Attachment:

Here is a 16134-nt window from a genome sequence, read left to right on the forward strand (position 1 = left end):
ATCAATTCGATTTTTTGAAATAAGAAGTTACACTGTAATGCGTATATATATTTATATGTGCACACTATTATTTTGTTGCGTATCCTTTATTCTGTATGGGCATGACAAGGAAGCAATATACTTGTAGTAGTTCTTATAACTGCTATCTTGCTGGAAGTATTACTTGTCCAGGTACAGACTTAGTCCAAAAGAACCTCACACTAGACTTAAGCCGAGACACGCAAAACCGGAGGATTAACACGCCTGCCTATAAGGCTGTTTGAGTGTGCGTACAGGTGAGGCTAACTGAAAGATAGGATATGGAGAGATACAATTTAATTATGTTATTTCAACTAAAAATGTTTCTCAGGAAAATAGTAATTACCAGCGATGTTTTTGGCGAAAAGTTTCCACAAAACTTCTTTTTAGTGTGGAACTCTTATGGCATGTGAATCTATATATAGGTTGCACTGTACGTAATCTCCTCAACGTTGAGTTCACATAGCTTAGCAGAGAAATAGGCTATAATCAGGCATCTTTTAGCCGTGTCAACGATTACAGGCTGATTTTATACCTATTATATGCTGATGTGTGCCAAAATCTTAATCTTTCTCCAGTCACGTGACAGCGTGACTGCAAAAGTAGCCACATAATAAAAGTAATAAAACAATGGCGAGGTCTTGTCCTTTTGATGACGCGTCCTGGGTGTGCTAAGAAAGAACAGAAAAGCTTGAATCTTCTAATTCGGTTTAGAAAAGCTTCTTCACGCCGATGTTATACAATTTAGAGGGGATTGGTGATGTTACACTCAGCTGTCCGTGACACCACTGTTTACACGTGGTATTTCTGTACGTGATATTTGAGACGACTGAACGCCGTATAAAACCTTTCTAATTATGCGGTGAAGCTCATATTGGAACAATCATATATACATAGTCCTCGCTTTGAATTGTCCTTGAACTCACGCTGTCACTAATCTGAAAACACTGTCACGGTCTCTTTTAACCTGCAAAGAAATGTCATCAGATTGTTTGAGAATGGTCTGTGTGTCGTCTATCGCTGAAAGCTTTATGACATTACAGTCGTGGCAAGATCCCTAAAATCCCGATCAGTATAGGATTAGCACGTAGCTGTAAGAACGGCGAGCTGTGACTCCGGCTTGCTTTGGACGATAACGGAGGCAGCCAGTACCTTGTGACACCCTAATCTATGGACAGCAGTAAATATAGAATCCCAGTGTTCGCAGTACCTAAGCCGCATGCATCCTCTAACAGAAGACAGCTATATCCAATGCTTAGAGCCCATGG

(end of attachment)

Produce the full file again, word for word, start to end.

Here is a 16134-nt window from a genome sequence, read left to right on the forward strand (position 1 = left end):
ATCAATTCGATTTTTTGAAATAAGAAGTTACACTGTAATGCGTATATATATTTATATGTGCACACTATTATTTTGTTGCGTATCCTTTATTCTGTATGGGCATGACAAGGAAGCAATATACTTGTAGTAGTTCTTATAACTGCTATCTTGCTGGAAGTATTACTTGTCCAGGTACAGACTTAGTCCAAAAGAACCTCACACTAGACTTAAGCCGAGACACGCAAAACCGGAGGATTAACACGCCTGCCTATAAGGCTGTTTGAGTGTGCGTACAGGTGAGGCTAACTGAAAGATAGGATATGGAGAGATACAATTTAATTATGTTATTTCAACTAAAAATGTTTCTCAGGAAAATAGTAATTACCAGCGATGTTTTTGGCGAAAAGTTTCCACAAAACTTCTTTTTAGTGTGGAACTCTTATGGCATGTGAATCTATATATAGGTTGCACTGTACGTAATCTCCTCAACGTTGAGTTCACATAGCTTAGCAGAGAAATAGGCTATAATCAGGCATCTTTTAGCCGTGTCAACGATTACAGGCTGATTTTATACCTATTATATGCTGATGTGTGCCAAAATCTTAATCTTTCTCCAGTCACGTGACAGCGTGACTGCAAAAGTAGCCACATAATAAAAGTAATAAAACAATGGCGAGGTCTTGTCCTTTTGATGACGCGTCCTGGGTGTGCTAAGAAAGAACAGAAAAGCTTGAATCTTCTAATTCGGTTTAGAAAAGCTTCTTCACGCCGATGTTATACAATTTAGAGGGGATTGGTGATGTTACACTCAGCTGTCCGTGACACCACTGTTTACACGTGGTATTTCTGTACGTGATATTTGAGACGACTGAACGCCGTATAAAACCTTTCTAATTATGCGGTGAAGCTCATATTGGAACAATCATATATACATAGTCCTCGCTTTGAATTGTCCTTGAACTCACGCTGTCACTAATCTGAAAACACTGTCACGGTCTCTTTTAACCTGCAAAGAAATGTCATCAGATTGTTTGAGAATGGTCTGTGTGTCGTCTATCGCTGAAAGCTTTATGACATTACAGTCGTGGCAAGATCCCTAAAATCCCGATCAGTATAGGATTAGCACGTAGCTGTAAGAACGGCGAGCTGTGACTCCGGCTTGCTTTGGACGATAACGGAGGCAGCCAGTACCTTGTGACACCCTAATCTATGGACAGCAGTAAATATAGAATCCCAGTGTTCGCAGTACCTAAGCCGCATGCATCCTCTAACAGAAGACAGCTATATCCAATGCTTAGAGCCCATGG